CORNELIUS – Once again, the amount of money the developer is willing to invest in road improvements weighed on whether to approve a new neighborhood.

Cornelius commissioners approved the Avery Park subdivision on Bailey Road on June 16, though Commissioner David Gilroy voted against it because of traffic concerns.

“It’s a good project in terms of the investment and the return will be there. I’m sure these houses will sell,” Gilroy said. “But to me, our loyalty up here has got to be strictly to the citizens collectively who live here today and not the ones who may live here at some future time.  … There’s a major transportation problem with Bailey Road and N.C. 115 that I think is insoluble. I hope it isn’t the disaster I expect.”

The 40.5-acre area with 94 single-family lots by M/I Homes is part of the town's extraterritorial jurisdiction, but was approved with one of the conditions being it would be annexed into town. Other conditions include restriping the southbound left turn lane onto Bailey Road from N.C. 115, widening Bailey Road for westbound traffic and right turns onto N.C. 115 and taking out the painted median on Bailey Road in front of Hough High to serve as a left turn lane into Avery Park. All road improvements require repaving of the entire width of road and not simply the changing section and must be completed by the time 25 percent of the lots are recorded.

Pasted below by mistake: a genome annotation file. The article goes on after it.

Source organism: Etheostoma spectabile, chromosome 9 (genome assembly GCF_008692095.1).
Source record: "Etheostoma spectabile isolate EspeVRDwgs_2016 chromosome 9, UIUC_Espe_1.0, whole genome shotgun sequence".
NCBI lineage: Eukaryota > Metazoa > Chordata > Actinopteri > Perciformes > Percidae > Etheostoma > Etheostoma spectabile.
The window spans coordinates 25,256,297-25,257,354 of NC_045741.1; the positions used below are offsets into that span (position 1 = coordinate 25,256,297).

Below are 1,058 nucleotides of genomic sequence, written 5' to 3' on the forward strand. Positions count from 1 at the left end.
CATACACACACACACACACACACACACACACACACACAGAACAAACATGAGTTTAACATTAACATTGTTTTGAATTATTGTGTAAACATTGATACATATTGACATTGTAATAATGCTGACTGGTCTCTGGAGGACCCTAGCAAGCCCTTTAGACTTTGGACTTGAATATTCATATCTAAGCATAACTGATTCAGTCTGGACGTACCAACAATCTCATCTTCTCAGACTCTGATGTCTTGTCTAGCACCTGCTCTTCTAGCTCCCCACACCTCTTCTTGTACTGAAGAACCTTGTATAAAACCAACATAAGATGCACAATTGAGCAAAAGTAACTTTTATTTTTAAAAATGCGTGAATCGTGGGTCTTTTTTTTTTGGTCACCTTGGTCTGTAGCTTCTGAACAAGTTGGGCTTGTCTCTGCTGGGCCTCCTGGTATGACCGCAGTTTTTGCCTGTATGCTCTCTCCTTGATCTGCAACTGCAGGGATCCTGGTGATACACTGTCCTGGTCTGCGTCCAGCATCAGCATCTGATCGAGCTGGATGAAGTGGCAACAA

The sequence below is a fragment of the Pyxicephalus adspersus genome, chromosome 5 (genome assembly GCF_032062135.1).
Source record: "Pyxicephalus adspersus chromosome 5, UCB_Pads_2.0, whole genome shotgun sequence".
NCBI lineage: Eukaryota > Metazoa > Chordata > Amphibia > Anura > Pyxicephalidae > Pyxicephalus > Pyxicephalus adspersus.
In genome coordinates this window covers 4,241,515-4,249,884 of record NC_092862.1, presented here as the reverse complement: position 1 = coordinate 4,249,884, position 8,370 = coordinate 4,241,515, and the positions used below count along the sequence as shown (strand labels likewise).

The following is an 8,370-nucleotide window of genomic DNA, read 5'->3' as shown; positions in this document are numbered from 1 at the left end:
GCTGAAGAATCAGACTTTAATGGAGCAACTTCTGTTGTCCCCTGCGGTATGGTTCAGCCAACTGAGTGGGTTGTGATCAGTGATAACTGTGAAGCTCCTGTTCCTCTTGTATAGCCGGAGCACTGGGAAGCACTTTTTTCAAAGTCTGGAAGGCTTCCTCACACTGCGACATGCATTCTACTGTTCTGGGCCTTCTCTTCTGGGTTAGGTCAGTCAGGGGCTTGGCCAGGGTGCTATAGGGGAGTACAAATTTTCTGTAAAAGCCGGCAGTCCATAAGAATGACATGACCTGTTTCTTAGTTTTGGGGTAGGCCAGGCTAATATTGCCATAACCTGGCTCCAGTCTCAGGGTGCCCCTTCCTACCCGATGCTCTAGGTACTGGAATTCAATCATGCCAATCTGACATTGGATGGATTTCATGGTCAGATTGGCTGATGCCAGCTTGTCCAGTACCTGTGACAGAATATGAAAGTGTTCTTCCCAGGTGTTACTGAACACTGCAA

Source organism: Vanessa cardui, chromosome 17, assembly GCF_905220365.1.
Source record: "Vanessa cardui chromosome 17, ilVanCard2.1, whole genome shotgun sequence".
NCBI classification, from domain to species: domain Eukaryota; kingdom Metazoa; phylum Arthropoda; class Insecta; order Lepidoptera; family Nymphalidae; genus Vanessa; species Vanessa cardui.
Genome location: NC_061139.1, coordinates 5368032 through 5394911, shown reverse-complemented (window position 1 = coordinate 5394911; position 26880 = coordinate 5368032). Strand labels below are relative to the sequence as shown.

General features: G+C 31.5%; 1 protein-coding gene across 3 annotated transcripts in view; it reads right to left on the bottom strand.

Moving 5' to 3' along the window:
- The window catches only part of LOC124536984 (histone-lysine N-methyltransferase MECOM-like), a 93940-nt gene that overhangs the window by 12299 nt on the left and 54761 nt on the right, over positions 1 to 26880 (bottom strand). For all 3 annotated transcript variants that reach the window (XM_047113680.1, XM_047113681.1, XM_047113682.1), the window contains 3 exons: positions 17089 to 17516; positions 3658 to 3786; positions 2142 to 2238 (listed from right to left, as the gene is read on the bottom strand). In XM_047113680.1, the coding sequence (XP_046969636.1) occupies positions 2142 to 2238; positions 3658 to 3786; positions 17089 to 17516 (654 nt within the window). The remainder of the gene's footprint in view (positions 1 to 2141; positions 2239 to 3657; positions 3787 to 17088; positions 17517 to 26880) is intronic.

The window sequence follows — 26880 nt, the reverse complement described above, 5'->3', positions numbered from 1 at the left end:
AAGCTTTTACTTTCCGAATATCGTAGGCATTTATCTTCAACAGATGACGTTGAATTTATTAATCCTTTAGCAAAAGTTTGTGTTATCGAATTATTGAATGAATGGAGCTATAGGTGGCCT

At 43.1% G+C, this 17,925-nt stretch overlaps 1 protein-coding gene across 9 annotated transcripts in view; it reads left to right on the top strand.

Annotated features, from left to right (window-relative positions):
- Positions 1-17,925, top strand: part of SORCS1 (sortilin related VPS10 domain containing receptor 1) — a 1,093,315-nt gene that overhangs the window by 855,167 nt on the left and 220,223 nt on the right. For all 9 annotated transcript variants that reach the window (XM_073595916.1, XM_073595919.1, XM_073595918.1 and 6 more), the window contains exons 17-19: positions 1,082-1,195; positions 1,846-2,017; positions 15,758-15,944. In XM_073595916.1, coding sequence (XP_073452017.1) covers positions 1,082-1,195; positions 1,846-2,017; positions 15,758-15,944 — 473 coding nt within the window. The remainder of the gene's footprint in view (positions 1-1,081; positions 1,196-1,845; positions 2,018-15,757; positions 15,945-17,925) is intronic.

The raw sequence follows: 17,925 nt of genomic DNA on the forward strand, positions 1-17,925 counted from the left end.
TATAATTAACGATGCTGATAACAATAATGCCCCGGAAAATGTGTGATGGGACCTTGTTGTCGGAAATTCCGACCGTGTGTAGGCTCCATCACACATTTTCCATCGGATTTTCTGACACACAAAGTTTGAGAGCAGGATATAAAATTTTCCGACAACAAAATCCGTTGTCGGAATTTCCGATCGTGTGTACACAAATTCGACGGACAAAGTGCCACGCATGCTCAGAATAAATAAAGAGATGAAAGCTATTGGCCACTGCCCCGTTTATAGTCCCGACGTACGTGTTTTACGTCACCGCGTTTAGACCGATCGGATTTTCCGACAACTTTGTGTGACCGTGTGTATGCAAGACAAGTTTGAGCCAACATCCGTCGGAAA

Bob Williams, representing M/I Homes of Charlotte, said while no costs have been estimated, repairs would definitely be in the six figures.

The subdivision, which changed zoning from a rural preservation to rural preservation-conditional zoning, is the first of its kind under the new conservation development ordinance.

Planning Director Wayne Herron said the purpose of the conservation measure is to maximize the green space and preserve forested area. Avery Park is required to have a perimeter buffer, plus has a lower density than other neighborhoods. The plan has 16.3 acres of open space, a 2-acre park, wet ponds, a playground, dog park and community garden, plus new greenways. Staff stipulated there has to be adequate landscaping and trees.

Homes are slated to be between 2,100 and 3,500 square feet similar to M/I Home’s Antiquity but with wider lots. The Architecture Review Board members asked M/I Homes to return to review home designs and the final proposed subdivision layout as it was not unique and looked basic, according to staff notes.

Resident John Bosak agreed, expressing concern it was too similar to nearby neighborhoods and also objecting to the potential traffic.

Williams said the total traffic time would only add three seconds in the morning and five seconds in the afternoon during peak times with the addition of the neighborhood, according to 2017 estimates. Gilroy thought those estimates seemed low.

Town Traffic Consultant David Naylor said the traffic impact analysis study shows 27 people turning right and 33 people turning left out of the neighborhood. Of those going to the Bailey Road and N.C. 115 intersection, the study shows 11 turning left, six going straight and 10 turning right.

Commissioners Woody Washam and John Bradford said they don’t know what else to do but believe the experts. They appreciated the commitment of the developers.?